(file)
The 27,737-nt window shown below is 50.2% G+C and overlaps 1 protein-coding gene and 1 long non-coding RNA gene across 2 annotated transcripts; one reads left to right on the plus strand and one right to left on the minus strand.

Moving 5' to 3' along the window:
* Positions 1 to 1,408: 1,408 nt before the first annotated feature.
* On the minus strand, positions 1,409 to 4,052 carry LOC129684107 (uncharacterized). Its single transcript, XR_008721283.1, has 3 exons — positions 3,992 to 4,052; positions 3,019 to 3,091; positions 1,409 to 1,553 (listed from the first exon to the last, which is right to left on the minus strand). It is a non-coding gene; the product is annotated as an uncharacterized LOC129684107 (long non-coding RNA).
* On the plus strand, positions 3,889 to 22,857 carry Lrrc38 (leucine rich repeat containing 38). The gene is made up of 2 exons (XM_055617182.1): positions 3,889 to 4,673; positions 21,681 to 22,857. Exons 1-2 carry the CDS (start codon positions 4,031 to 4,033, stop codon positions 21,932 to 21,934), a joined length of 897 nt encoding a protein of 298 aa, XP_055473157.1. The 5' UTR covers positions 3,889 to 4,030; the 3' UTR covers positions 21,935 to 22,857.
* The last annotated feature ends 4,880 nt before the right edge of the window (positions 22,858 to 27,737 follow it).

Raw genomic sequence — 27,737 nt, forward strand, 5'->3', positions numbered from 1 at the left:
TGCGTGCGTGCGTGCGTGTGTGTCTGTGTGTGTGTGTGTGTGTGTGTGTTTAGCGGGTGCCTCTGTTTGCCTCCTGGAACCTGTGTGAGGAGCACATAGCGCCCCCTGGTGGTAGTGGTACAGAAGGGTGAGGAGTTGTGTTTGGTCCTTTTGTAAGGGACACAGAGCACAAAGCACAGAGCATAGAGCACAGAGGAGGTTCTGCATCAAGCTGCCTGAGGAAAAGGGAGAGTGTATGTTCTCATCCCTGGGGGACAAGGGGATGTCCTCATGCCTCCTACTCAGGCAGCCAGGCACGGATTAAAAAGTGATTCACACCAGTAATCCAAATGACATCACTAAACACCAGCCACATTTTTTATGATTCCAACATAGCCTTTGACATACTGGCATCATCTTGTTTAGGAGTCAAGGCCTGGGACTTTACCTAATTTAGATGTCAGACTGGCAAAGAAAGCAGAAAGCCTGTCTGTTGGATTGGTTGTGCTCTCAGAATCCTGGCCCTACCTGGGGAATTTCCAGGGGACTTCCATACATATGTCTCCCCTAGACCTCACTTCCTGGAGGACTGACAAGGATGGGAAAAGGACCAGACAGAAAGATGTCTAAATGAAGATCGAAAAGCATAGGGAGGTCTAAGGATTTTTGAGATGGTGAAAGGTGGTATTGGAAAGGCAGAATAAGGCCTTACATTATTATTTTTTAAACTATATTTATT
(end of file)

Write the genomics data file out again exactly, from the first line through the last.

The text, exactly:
The 27,737-nt window shown below is 50.2% G+C and overlaps 1 protein-coding gene and 1 long non-coding RNA gene across 2 annotated transcripts; one reads left to right on the plus strand and one right to left on the minus strand.

Moving 5' to 3' along the window:
* Positions 1 to 1,408: 1,408 nt before the first annotated feature.
* On the minus strand, positions 1,409 to 4,052 carry LOC129684107 (uncharacterized). Its single transcript, XR_008721283.1, has 3 exons — positions 3,992 to 4,052; positions 3,019 to 3,091; positions 1,409 to 1,553 (listed from the first exon to the last, which is right to left on the minus strand). It is a non-coding gene; the product is annotated as an uncharacterized LOC129684107 (long non-coding RNA).
* On the plus strand, positions 3,889 to 22,857 carry Lrrc38 (leucine rich repeat containing 38). The gene is made up of 2 exons (XM_055617182.1): positions 3,889 to 4,673; positions 21,681 to 22,857. Exons 1-2 carry the CDS (start codon positions 4,031 to 4,033, stop codon positions 21,932 to 21,934), a joined length of 897 nt encoding a protein of 298 aa, XP_055473157.1. The 5' UTR covers positions 3,889 to 4,030; the 3' UTR covers positions 21,935 to 22,857.
* The last annotated feature ends 4,880 nt before the right edge of the window (positions 22,858 to 27,737 follow it).

Raw genomic sequence — 27,737 nt, forward strand, 5'->3', positions numbered from 1 at the left:
TGCGTGCGTGCGTGCGTGTGTGTCTGTGTGTGTGTGTGTGTGTGTGTGTTTAGCGGGTGCCTCTGTTTGCCTCCTGGAACCTGTGTGAGGAGCACATAGCGCCCCCTGGTGGTAGTGGTACAGAAGGGTGAGGAGTTGTGTTTGGTCCTTTTGTAAGGGACACAGAGCACAAAGCACAGAGCATAGAGCACAGAGGAGGTTCTGCATCAAGCTGCCTGAGGAAAAGGGAGAGTGTATGTTCTCATCCCTGGGGGACAAGGGGATGTCCTCATGCCTCCTACTCAGGCAGCCAGGCACGGATTAAAAAGTGATTCACACCAGTAATCCAAATGACATCACTAAACACCAGCCACATTTTTTATGATTCCAACATAGCCTTTGACATACTGGCATCATCTTGTTTAGGAGTCAAGGCCTGGGACTTTACCTAATTTAGATGTCAGACTGGCAAAGAAAGCAGAAAGCCTGTCTGTTGGATTGGTTGTGCTCTCAGAATCCTGGCCCTACCTGGGGAATTTCCAGGGGACTTCCATACATATGTCTCCCCTAGACCTCACTTCCTGGAGGACTGACAAGGATGGGAAAAGGACCAGACAGAAAGATGTCTAAATGAAGATCGAAAAGCATAGGGAGGTCTAAGGATTTTTGAGATGGTGAAAGGTGGTATTGGAAAGGCAGAATAAGGCCTTACATTATTATTTTTTAAACTATATTTATT